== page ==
Maximum readability, confidently large case, prominent pushers and a grippy crown: The new Fortis F-43 Bicompax Flieger is not only a handy tool for pilots in the cockpit, but also makes for a great eye-catcher on the wrist.
As the first watch to be completely redesigned from scratch since Jupp Philipp took office in 2018, the watch is brimming with surprises – both of technical and visual nature. Say goodbye to vanilla black and white pilot watches and hello to Fortis’ new take on them.
It is widely known that Fortis watches are not afraid of heights. As early as the 1960s, the first models were sent to zero gravity conditions on the wrists of US astronauts, before Fortis was appointed official supplier to the Russian ROSCOSMOS cosmonauts in 1994.
But it doesn’t have to be all that high, because Fortis can also look back on many years of expertise in the field of pilot’s watches. First launched in 1987, the brand not only started to develop a new profession, but also created a trend: The color combination of gray stainless steel, green lume and orange accents not only looks great, but also results in ideal readability. A fact that has since convinced many imitators.
The surprises mentioned at the beginning are primarily to be found on the dial. This is where Fortis really put its mind to, maximizing the readability and functionality of the watch.
The first glance inevitably wanders to the two orange colored lines, to be found right next to the triangle with two points at 12 o’clock, which is so characteristic for former German Beobachtungsuhren (pilot’s observation watches). This is the SYNCHROLINE, which was developed by Fortis especially for the needs of formation pilots. As the name suggests, the lines are used for the sake synchronization, so that several watches can be set to the same time within this +/-5 seconds range.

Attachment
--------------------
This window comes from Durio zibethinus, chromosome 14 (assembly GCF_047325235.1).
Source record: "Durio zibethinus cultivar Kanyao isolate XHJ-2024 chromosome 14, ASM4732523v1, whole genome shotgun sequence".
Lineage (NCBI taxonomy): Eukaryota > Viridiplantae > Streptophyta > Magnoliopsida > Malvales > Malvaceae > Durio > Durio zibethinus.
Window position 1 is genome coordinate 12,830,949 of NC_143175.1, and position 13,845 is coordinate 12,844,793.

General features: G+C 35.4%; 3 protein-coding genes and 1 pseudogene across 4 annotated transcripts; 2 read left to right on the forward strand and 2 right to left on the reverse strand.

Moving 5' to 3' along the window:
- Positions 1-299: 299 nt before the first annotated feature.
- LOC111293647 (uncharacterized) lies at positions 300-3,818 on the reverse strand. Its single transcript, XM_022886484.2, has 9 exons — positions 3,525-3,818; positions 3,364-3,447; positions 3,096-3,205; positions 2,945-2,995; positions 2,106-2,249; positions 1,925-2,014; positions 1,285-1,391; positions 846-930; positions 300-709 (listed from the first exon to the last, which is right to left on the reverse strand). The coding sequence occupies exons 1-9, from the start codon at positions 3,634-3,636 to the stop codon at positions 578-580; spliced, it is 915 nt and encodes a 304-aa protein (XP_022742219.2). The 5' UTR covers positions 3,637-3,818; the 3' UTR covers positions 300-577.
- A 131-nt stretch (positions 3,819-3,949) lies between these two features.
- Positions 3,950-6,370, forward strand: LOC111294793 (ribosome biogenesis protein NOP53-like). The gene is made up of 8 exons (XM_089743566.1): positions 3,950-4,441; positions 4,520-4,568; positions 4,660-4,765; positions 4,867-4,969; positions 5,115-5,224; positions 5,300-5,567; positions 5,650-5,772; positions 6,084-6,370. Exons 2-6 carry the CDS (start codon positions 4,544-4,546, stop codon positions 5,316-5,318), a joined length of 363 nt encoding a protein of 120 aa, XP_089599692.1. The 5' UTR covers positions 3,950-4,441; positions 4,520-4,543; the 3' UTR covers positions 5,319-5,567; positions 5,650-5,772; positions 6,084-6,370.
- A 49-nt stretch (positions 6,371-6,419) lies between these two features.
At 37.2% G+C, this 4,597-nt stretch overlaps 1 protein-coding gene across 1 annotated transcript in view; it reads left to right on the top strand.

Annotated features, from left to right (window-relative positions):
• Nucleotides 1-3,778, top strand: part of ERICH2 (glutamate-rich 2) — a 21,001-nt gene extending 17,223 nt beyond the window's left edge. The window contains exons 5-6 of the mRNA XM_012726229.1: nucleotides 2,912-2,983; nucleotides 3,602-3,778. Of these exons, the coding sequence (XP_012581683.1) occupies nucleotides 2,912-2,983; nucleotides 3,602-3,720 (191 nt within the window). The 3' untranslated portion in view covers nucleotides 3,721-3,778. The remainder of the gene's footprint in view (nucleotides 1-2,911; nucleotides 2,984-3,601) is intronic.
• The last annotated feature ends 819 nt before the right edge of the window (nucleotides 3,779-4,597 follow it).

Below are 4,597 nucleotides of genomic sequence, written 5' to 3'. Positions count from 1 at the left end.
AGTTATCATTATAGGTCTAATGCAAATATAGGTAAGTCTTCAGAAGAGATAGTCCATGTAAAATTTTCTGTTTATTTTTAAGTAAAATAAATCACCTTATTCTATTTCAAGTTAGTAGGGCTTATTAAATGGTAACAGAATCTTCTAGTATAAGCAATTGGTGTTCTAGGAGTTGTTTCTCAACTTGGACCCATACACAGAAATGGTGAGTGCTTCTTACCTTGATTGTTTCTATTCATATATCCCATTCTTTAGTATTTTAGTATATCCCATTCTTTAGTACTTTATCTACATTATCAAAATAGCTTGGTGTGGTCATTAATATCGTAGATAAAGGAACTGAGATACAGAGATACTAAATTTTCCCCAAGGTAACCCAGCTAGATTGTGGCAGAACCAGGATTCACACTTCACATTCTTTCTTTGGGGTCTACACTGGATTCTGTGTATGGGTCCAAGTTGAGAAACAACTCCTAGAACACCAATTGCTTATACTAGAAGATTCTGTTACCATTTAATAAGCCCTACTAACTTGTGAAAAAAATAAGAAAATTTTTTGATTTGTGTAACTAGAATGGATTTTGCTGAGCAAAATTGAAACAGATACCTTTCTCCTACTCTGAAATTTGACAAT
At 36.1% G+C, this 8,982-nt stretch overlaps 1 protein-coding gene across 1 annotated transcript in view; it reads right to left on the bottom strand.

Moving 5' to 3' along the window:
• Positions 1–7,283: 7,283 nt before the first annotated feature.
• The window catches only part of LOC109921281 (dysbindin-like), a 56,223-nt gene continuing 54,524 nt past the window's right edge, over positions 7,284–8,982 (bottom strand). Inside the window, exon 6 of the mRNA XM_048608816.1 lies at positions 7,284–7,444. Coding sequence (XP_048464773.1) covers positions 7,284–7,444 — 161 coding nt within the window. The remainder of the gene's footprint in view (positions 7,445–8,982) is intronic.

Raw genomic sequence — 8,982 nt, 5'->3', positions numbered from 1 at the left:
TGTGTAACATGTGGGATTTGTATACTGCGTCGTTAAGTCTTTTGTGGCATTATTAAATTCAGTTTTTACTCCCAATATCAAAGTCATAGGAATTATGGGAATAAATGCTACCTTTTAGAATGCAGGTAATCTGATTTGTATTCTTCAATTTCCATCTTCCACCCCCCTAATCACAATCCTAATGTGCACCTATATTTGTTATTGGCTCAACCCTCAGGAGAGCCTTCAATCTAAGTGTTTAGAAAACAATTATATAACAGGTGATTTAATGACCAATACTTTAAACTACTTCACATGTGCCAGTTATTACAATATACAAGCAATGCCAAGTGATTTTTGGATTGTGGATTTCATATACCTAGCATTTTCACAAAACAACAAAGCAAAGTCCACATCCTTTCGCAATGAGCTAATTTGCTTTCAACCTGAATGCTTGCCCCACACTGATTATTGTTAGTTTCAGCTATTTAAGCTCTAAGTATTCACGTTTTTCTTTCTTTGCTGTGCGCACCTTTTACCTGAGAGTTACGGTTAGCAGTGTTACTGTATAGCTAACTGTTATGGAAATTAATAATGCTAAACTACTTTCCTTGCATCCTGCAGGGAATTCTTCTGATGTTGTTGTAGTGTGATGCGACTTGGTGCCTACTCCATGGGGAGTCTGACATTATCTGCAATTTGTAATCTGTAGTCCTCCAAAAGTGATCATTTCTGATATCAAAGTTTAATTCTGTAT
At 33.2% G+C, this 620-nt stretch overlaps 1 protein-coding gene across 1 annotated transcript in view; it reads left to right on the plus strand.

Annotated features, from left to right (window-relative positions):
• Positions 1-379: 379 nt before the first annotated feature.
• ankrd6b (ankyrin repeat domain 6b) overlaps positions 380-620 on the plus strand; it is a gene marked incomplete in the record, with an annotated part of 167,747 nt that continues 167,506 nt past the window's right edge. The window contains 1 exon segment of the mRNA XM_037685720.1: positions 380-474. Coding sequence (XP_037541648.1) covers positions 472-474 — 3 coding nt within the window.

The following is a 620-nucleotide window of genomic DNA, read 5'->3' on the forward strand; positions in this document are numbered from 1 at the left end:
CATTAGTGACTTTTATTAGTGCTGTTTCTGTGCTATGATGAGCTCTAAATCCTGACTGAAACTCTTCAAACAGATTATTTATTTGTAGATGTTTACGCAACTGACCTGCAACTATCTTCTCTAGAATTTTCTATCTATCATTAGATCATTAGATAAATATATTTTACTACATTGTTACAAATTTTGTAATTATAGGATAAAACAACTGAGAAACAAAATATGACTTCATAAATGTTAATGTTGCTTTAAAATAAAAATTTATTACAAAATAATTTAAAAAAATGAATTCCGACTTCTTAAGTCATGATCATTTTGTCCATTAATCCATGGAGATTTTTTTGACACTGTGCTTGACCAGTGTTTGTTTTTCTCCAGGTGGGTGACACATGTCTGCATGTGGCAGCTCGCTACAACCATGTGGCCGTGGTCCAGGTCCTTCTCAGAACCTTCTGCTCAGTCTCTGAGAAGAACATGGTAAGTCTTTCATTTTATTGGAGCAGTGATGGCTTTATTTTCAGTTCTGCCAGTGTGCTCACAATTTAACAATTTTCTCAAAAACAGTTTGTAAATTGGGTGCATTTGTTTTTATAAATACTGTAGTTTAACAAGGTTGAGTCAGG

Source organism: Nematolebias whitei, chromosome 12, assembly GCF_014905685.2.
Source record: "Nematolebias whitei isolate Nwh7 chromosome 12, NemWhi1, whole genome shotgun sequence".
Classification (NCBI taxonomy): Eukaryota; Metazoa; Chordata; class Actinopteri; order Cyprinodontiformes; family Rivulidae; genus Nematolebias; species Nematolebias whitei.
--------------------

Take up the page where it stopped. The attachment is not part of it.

The second novelty is the BRIXTRACK, a term that describes the brushed and separately applied minute track including the luminous “brix”. If you look more closely, you can see that the 5-minute indexes are applied, while the fine white minute lines are printed in between. The result is not only a visual depth, but according to Fortis also an improved readability in difficult lighting conditions.
As a tool-y aviation chronograph, the watch deliberately dispenses with polished surfaces. Inside the completely matt brushed 43mm case, Fortis relies on the specially developed UW-51 calibre inside, an automatic calibre mounted on 27 jewels with a 48-hour power reserve and bi-compax arrangement of the subdials. While the running seconds of the F-43 Bicompax are registered at 9 o’clock, the bright central hand indicates the elapsing seconds of the chronograph. These in turn are translated into the advancing 30-minute counter at 3 o’clock.
Talking of bright: Like all the watch’s important auxiliary functions, the date window at 6 o’clock is framed in Berlac Flour Orange to be immediately noticeable.
The watch is available either on a metal “block bracelet”, a three-part stainless steel bracelet with quick slide adjustment (Ref. 843.10.11 M), or on a black, German-made leather strap (Ref. 843.10.11 L). In addition, the case is water-resistant to 200m, providing the Fortis F-43 Bicompax with a great deal of everyday usability.
If this was the debut of Jupp Philipp, we can’t wait to see what the future holds for Fortis. The F-43 Bicompax Chronograph is a visually very pleasing and technically sophisticated chronograph, featuring clever details that have never been there before (and which are actually useful).
Despite the many new features, the watch is still a Fortis watch par excellence and remains true to itself – true to the motto “evolution not revolution”. Especially with the green and orange colour scheme, also friends of older Fortis watches should have something to get a kick from.
As an authorized dealer, you can of course find all Fortis watches directly in our Fortis boutique.